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Top 5 Ways You’re Losing Money When Buying a Car

According to USA Today, over 17.5 million new cars were sold in the U.S. in 2015…. And then a new record was set in 2016 with sales topping 17.55 million.

losing money when buying a car

We Americans sure love our cars, and sometimes we get so enamored with the look, the smells, and the status symbol of the brand that we lose all sense of logic during the new car purchase. And with the escape of logic, we often find ourselves questioning our purchase just hours after the buy…

Top 5 Ways You’re Losing Money When Buying a Car

You’re losing money, you know it, but what’s really happening during the car sale? And how much are you getting screwed because of what you don’t know?

It’s time to stop the madness. Take note of these 5 ways you’re losing money when buying a car and vow to never let them happen again.

1) Spending More Than 20% of Your Yearly Income

When you look at a $50,000 BMW vs. a $20,000 Chevy, what’s the real difference? The BMW goes faster, has a softer interior, and has more buttons. So what? The purpose of your car is to get you to and from work, and to occasionally have some fun on the weekends. The Chevy will get all that done for you (watch out for those Fords though, they’ll probably die in a heartbeat…:-/). All the extra spending on a BMW won’t gain you any more than an entertainment value.

My rule of thumb when buying a car is that you should spend no more than 20% of your yearly income.

  • If you earn $100,000 a year, you can buy that $20,000 Chevy.
  • If you only make $50,000, then you should find a nice used $10,000 car.

Why does it matter?

It’s all about cash flow.

When you spend too much money on your cars, you take away from the money that could have been invested in the stock market or real estate. So instead of earning 8% on your money, you’re probably losing 15% on your depreciating car… That’s a bit of a difference.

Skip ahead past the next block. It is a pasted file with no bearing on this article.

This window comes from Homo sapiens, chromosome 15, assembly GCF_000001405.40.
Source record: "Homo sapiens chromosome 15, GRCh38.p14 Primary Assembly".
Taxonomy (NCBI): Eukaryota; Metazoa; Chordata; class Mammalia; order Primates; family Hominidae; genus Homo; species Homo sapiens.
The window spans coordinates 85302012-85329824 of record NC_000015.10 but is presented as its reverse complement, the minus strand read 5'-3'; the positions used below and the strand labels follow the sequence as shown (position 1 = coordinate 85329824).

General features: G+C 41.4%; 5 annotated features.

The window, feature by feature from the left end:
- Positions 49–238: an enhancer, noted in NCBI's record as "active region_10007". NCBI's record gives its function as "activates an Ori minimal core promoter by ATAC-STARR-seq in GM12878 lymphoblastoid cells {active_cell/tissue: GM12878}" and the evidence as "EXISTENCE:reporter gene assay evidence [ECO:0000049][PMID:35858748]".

2) Buying Your Car With a Loan

Even if the car you’re buying is less than 20% of your income, if you don’t have the cash then you just shouldn’t buy it.

I say this for multiple reasons:

  • the additional amount you’ll lose in interest payments
  • reduced cash flow for the next 5+ years of your life
  • it removes all leverage from the purchase (so you end up paying more)

Buy with cash or don’t buy at all.

3) Buying a Brand New Car

Yes, brand new cars are pretty sexy, and yes you do get a rush when you sign the paperwork and drive it off the lot. But, buying a brand new car can really kill your net worth – not just with the amount you pay, but with the depreciation.

I bought a used Pontiac Vibe in 2015 for $3,900. Today, two years later, it’s worth $3,400. This car has essentially cost me $500 to own.

If I would have purchased a new car for $30,000, guess what it would be worth today?

About $20,000…

And in another 2 years, the value would plummet to $15,000. A loss of $15,000 from my $30,000 purchase.

That means that if my net worth was $100,000 when I bought it and nothing else changed. Today, I’d be worth $85,000.

Well that sucks… Who signed me up for that??

That’s exactly what a brand new car will do to you though. Without even seeing it, a new car will suck your overall value down during ownership. You won’t see it in the moment, but it will hit you when you make the sale.

Related: How to Buy a Car: The Definitive Guide

4) Buying From a Dealer

Here’s the car dealer’s model:

  • They buy a car
  • Mark it up by $2,000
  • Sell it
  • Pay their business mortgage, electricity, water, sewer, employees, cleaning, gas, and insurance
  • Keep $300 for their profits

In other words, there’s a TON of overhead that a car dealership needs to cover with each car sale. And who’s keeping their business rolling? You are! The consumer.

If you don’t want to overpay for a vehicle, focus on private party sales (I use Craigslist when I’m in the market for a new used car).

Bonus Tip: Don’t trade your old vehicle in either. The dealership will give you next to nothing for it. Take the extra time and sell it yourself.

5) Ignoring the Vehicle History and the General Check-Up

When in the buying process, some people just start drooling, point at a car, nod their head, and then drive it off the lot. This is obviously a TERRIBLE idea.

If you want to get a true deal on a car, then you’ll want to buy one that doesn’t cost you in repairs all the time. And you don’t want to go through all that hassle anyway!

So here’s what you should do when you’re in the process of buying a car:

  • Do your research up front – have these types of cars been dependable? Or are they the worst model ever built? (check Consumer Reports)
  • Once you get a sense for the price range and are in agreement with it: